You talk business and as soon as business talk is over, both side would like to finish the conversation. Occasional funny conversations happen but that lacks real meat as both individuals have two different surrounding and their own world.

    At the end, after 2-3 months you lose the touch with the individual on other end as personal bond which got created during collocation gets filled with so many other things.

    I have seen mistrust cropping up after certain period of time (2-3 months) because of mis-communication, lack of communication etc which is very natural considering the distant talks they have. That’s why I feel the need of collocating again in order to rejuvenate the personal touch. In my experience it doesn’t have any other alternative.

    So even one single individual visits other side makes a huge difference for the team environment.

  4. Ralph Mack says:

    I can see that if the business culture is one where Skype conversations don’t lead to the usual general family talk after the technical discussion is concluded, it could need a refresher after a few months. It was somewhat like that in my early distributed teams before I got comfortable with it, but I still touch base with a few people even after I’ve left the company where we worked together, especially from the later projects.

    Is it always the same representatives who go? I’m always nervous about narrow channels. I like to have the information culture be as porous as possible.

    How do you deal with language issues, where some members of the team have more bandwidth coming and going in the common language than others? I have a devil of a time with parsing through the vowel shifts in accents but thankfully the people I’ve worked with are patient with me even though I’m sure this makes me tiresome to get through to some times. On occasion we’ve done mixed voice and IM as it has helped where I can read the words I’m clearly not understanding when spoken. Also, many people whose English isn’t fluent are much more articulate in text than speaking on the fly (more relevant to many other countries than to India).

    This, of course, affects how porous the communication can be, how many people are talking to one another. It is easier to talk with people that it is easier to talk with… 🙂 There have been some folks on my teams that I wish I’d had the opportunity to get to know better.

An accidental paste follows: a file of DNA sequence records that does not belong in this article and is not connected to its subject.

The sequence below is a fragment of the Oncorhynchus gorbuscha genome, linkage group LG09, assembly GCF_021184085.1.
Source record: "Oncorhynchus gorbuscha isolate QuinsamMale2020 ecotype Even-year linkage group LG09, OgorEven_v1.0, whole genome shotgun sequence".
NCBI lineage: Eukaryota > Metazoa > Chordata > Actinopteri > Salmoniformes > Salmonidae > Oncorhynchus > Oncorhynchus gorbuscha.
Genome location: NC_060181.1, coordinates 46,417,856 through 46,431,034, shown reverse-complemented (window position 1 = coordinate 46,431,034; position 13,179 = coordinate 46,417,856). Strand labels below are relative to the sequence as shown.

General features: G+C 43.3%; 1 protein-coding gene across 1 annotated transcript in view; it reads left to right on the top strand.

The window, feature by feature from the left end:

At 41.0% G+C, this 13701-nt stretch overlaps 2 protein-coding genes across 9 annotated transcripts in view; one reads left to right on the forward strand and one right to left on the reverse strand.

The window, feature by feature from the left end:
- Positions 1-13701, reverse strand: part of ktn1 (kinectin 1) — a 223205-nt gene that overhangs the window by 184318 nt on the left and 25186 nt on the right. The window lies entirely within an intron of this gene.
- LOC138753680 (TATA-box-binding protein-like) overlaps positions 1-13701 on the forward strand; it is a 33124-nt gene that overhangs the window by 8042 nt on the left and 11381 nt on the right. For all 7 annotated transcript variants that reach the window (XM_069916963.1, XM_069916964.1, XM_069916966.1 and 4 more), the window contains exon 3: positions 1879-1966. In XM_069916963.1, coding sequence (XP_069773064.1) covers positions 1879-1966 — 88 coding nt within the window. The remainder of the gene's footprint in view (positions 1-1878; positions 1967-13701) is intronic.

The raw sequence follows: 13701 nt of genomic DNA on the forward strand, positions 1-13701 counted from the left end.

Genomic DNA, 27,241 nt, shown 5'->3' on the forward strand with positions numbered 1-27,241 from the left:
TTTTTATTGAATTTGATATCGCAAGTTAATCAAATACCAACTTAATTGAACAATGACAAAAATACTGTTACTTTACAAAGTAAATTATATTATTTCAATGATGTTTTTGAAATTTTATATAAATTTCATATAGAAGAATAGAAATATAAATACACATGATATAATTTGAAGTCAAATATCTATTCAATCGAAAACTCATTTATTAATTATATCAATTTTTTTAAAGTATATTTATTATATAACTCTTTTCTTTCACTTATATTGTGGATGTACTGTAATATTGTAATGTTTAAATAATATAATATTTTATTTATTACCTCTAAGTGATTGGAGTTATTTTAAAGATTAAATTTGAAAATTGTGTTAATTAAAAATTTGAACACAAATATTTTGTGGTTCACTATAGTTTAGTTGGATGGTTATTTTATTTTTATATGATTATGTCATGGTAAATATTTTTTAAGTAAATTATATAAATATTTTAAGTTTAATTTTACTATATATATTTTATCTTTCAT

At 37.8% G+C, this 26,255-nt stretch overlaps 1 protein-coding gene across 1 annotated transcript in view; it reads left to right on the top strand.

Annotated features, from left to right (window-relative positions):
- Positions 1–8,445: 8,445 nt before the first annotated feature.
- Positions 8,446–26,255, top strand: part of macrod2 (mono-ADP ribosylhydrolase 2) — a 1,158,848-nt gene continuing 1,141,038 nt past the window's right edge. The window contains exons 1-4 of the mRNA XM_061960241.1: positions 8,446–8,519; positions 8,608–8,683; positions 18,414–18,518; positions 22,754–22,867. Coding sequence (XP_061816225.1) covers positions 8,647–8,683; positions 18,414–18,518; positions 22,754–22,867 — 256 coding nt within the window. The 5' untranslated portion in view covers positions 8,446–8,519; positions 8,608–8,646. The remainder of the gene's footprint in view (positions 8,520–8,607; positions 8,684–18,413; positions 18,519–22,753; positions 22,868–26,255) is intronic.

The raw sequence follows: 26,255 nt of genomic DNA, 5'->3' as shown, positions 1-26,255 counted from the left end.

5. ShriKant Vashishtha says:

    I can see that if the business culture is one where Skype conversations don’t lead to the usual general family talk after the technical discussion is concluded

    I think it’s more about cultural differences rather than business culture which makes short lived Skype/phone conversations. In case I talk to someone from my own country, the comfort level is much more different.

    Is it always the same representatives who go? I’m always nervous about narrow channels. I like to have the information culture be as porous as possible.

    Sorry about using wrong term representative in this context, it’s rather any and every team member who should go. So the guys are not repeated unless there is business need to do that.

    I see the value on having conversation on text rather than speaking on the fly in case of language issues. But I see it takes longer to communicate with text. Same thing could be expressed in 5 minutes which may take half an hour.

    I have worked with French team where communication was tough as English is not their native language. It’s really a hard time and sometimes lead to reversing effects if people can’t communicate freely. So I see common language or in other words at least understandable common language a MUST for effective distributed communication.

    Mix of IM and voice always works as for both sides sometimes it’s difficult to understand the accent which may get easier over time. However making things clearer on text in any case always helps.

  6. Jon Friedman says:

    Assembla has published a white paper on this subject, based on our own experience managing distributed Agile projects (and based on our own software tools).

    The paper is called “Distributed Agile, Six Keys to Success,” and it makes the following suggestions:
    1. Run daily online scrum/chat meetings
    2. Share a daily build
    3. Manage all tasks on tickets
    4. Use tickets to organize iterations
    5. Fix release dates and let features move
    6. Use a developer activity stream

    The white paper can be downloaded at
    (Registration required)